|Subspecies||Psammophylax tritaeniatus tritaeniatus (GÜNTHER,
Psammophylax tritaeniatus subniger LAURENT 1956
Psammophylax tritaeniatus vanoyei LAURENT 1956
Psammophylax tritaeniatus fitgeraldi (colour variant)? (see Uetz et al. 2006)
P. t. festivus, subniger, vanoyei fide Jirka Schmidt (pers. comm.). The status of the subspecies seems unclear.
|IUCN||Category: least concern. Motivation: "Psammophylax tritaeniatus has been assessed as Least Concern due to its wide distribution throughout eastern and southern Africa with the absence of any major threats. Furthermore, this species has been described as common. No conservation measures are required."|
|Common Names||E: Striped Skaapsteker, Three-lined grass snake,
Thite-bellied grass snake
G: Gestreifter Shaapsteker.
Broadley 1959: "Native name of Three-lined Grass-Snake. N'shwazi (Sinde-bele), but also applied to Psammophis s. subtaeniatus."
|Synonym||Rhagerrhis tritaeniatus GÜNTHER 1868: 423
Rhagerhis tritaeniata — BOCAGE 1896: 112
Psammophylax tritaeniatus — AUERBACH 1987: 163
Psammophylax tritaeniatus — BROADLEY 1998
Psammophylax tritaeniatus tritaeniatus (GÜNTHER 1868)
Rhagerrhis tritaeniatus GÜNTHER 1868: 423
Psammophylax tritaeniatus — PETERS 1869: 661
Coronella tritaeniata GÜNTHER 1881: 329
Trimerorhinus tritaeniatus — BOULENGER 1896: 139 (part.)
Cerastes tritaeniatus tritaeniatus — MERTENS 1930: 14
Psammophylax tritaeniatus tritaeniatus — BROADLEY 1959
Psammophylax tritaeniatus tritaeniatus — FITZSIMONS 1966
Synonymy partly after FITZSIMONS 1966.
"Variation. (56 specimens.) Midbody scale rows 17; ventrals 150-168; anal divided; subcaudals 54-67; upper labials 8, the fourth and fifth entering the orbit; lower labials 9-11, the first five, rarely four or six, in contact with the anterior sublinguals; preocular 1; postoculars 2; temporals 2+3, rarely 2+21. Tail length .19 to .22 of the total."
|Distribution||NE Namibia, N Botswana, Zimbabwe, NE Republic of
South Africa, Angola, S Tanzania, Zambia, Malawi, S Democratic
Republic of the Congo (Zaire), Zambia, Mozambique
Type locality: Southern Africa.
subniger: SE Democratic Republic of the Congo (Zaire), Burundi, Rwanda; Type locality: “Kipiri, 2000 m [elevation], plateau des Marungu, Terr. de Baudouinville, Tanganika”
vanoyei: NE Democratic Republic of the Congo (Zaire); Type locality: “Blukwa, Terr. de Djugu, Ituri”
Region according to the TDWG
standard, not a precise distribution map:
On S.A. Reptiles, Mitton states: "This is the snake I have found the most of in the areas I used to go looking for snakes, have found up to 6 in 1 day." And Snake-5: "I have caught 17 in one day at the sand pan in Benoni before they started developing it."
rats and mice) and occasionally nestling
Young specimens feed on
frogs and lizards (particularly skinks).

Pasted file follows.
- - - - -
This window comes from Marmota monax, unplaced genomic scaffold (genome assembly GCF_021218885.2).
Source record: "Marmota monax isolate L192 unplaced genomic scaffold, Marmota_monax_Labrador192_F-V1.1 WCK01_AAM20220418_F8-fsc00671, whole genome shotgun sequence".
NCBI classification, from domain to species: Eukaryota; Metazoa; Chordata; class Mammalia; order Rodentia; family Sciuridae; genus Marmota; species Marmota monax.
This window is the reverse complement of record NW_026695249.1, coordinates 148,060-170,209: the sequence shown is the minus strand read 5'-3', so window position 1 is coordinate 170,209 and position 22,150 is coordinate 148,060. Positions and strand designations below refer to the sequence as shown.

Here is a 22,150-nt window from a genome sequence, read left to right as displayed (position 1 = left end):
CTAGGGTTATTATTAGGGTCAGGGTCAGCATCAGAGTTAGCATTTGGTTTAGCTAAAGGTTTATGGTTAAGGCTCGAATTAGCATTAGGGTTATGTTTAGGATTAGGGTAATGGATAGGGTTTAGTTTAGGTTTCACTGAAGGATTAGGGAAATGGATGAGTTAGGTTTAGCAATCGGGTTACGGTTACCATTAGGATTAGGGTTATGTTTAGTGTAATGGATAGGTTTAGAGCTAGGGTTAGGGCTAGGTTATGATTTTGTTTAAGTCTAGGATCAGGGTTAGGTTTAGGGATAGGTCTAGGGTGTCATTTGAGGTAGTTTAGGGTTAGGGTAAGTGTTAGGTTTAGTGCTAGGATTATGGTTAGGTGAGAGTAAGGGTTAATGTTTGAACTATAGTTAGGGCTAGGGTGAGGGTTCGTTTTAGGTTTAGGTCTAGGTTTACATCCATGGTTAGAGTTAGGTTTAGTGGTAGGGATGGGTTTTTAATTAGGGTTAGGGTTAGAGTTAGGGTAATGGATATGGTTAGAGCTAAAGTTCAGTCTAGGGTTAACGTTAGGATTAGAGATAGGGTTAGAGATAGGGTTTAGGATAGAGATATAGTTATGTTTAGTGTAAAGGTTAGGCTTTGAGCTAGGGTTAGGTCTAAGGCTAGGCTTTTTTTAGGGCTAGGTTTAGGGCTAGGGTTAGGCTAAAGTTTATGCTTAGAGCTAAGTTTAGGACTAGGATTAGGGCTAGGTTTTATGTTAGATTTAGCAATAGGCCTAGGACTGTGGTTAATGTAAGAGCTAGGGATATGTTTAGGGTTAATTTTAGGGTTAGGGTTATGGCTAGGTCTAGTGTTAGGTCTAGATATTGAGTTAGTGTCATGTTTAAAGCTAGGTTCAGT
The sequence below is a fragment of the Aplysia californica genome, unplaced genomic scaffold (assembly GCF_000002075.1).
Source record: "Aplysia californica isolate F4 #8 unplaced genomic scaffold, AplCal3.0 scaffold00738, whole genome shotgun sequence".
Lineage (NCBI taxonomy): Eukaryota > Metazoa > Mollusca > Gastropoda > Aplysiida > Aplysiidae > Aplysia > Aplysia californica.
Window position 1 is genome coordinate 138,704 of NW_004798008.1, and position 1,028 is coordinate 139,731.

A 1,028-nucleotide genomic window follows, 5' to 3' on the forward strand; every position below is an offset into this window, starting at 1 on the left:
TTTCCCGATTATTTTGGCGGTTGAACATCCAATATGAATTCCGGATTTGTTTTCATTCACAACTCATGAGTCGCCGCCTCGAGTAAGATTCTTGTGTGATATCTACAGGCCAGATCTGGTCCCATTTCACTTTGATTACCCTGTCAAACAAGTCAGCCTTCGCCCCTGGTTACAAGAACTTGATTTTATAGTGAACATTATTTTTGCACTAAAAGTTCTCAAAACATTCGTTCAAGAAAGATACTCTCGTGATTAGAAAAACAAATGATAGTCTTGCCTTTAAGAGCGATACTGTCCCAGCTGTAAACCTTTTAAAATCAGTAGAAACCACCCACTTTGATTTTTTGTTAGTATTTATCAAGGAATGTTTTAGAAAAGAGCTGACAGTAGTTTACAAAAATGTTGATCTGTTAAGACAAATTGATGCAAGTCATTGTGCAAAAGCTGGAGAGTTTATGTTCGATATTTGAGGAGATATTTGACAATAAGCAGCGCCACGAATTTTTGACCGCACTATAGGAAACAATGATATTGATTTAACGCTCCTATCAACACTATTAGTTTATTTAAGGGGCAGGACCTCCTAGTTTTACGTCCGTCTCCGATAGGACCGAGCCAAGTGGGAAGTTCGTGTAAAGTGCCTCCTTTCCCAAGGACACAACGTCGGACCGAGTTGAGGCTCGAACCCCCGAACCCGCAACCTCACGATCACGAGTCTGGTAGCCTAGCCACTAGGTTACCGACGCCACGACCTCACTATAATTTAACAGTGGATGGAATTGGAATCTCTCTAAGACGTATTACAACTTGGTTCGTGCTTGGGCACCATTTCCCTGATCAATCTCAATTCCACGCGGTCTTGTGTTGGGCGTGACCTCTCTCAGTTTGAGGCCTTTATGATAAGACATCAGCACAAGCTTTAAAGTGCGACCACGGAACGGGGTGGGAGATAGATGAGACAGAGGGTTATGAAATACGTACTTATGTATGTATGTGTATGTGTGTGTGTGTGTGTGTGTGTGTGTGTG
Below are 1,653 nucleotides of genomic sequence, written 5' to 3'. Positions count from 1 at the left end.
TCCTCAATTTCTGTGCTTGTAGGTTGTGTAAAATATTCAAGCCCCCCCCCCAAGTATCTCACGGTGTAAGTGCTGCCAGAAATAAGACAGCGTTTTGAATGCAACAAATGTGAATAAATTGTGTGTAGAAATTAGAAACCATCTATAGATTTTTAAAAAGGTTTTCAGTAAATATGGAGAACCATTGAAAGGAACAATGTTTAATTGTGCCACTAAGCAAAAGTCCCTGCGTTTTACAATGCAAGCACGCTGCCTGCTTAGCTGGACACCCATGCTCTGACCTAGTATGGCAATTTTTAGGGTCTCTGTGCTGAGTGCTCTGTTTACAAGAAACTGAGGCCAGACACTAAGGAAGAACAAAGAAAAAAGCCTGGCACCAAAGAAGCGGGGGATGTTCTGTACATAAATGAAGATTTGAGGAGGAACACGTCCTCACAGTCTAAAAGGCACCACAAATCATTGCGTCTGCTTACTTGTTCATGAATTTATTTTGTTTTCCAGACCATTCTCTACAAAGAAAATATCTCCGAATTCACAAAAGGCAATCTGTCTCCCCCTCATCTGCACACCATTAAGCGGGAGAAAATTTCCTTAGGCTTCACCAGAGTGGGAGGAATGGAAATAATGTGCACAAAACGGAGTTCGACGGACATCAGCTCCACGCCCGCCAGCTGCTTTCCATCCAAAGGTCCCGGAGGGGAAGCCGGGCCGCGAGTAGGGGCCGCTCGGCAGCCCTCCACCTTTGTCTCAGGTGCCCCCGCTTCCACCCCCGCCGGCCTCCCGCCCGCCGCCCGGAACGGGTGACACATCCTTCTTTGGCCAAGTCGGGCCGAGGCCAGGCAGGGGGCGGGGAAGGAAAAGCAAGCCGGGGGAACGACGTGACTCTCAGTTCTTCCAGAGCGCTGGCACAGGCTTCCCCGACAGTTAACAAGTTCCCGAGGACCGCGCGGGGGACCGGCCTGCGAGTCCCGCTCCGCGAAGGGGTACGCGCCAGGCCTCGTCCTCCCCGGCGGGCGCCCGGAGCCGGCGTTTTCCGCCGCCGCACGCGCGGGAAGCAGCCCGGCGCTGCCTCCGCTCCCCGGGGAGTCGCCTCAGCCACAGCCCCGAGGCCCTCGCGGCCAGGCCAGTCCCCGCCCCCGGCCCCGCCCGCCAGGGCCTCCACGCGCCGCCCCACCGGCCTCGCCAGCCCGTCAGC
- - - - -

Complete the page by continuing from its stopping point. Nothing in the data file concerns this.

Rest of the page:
On S.A. Reptiles,
Bushviper states about hatchlings: "I would not even try to
raise these guys. Far easy to wait till they have shed and then
release them back where the parents came from.
In captivity: a P. t. t. was reported to feed entirely on fish (minnows and barbel). They were not taken in the water, but when they had jumped out of the water and died. They were even eaten when dried out. Eating of fish was also observed in the wild, with a P. t. variabilis. See Newman, 'Some African Folk-lore regarding snakes'
|Habitat||"This snake inhabits open grassland and savanna (Branch 1998, Spawls et al. 2002). Marais (1992) also reports that it favours vleis (seasonal water bodies) and is commonly found under building rubble and other debris near towns. In grassland areas, it is found in moribund termitaria and under rocks (De Waal 1978)."(IUCN)|
Oviparous (egg laying), lays between 5 and 18
eggs in summer.
|Venom||The venom of this snake is weak and unlikely to
have any effect on maN.
Broadley 1959: "This species rarely attempts to bite when captured."
|Behaviour||Broadley 1959: "When basking, this snake's body
becomes kinked in a most unnatural manner. The first time I observed
this phenomenon was when I found a 20" specimen basking on a
sand-bank of the Himyani River at Sinoia. I thought that the snake
was dead and it made 110 movement until I picked it up, appear-ing
to be completely oblivious of its surroundings. I have since
observed the same behaviour in many snakes both in captivity and in
the wild state. This habit may account for many of the Striped
Grass-Snakes killed on the roads and must make the species very
vulnerable to the numerous birds of prey."
|Picture by Marlize Engelbrecht Brickhill, in the Facebook group Snakes of Namibia, March 2015.||Picture by Marlize Engelbrecht Brickhill, in the Facebook group Snakes of Namibia, March 2015.|
|"Striped skaapsteker i removed from sesriem street kleine kuppe a few minuts ago." Francois Theart in the Facebook group Snakes of Namibia, April 2015.||Photo by Ethne Engelking, Namibia.|
|Photo by Ethne Engelking, Namibia.||Photo by Ethne Engelking, Namibia.|
|Picture by Jürgen Cronje in the FB group Snakes of Namibia, 4 May 2015. Namibia. Windhoek.|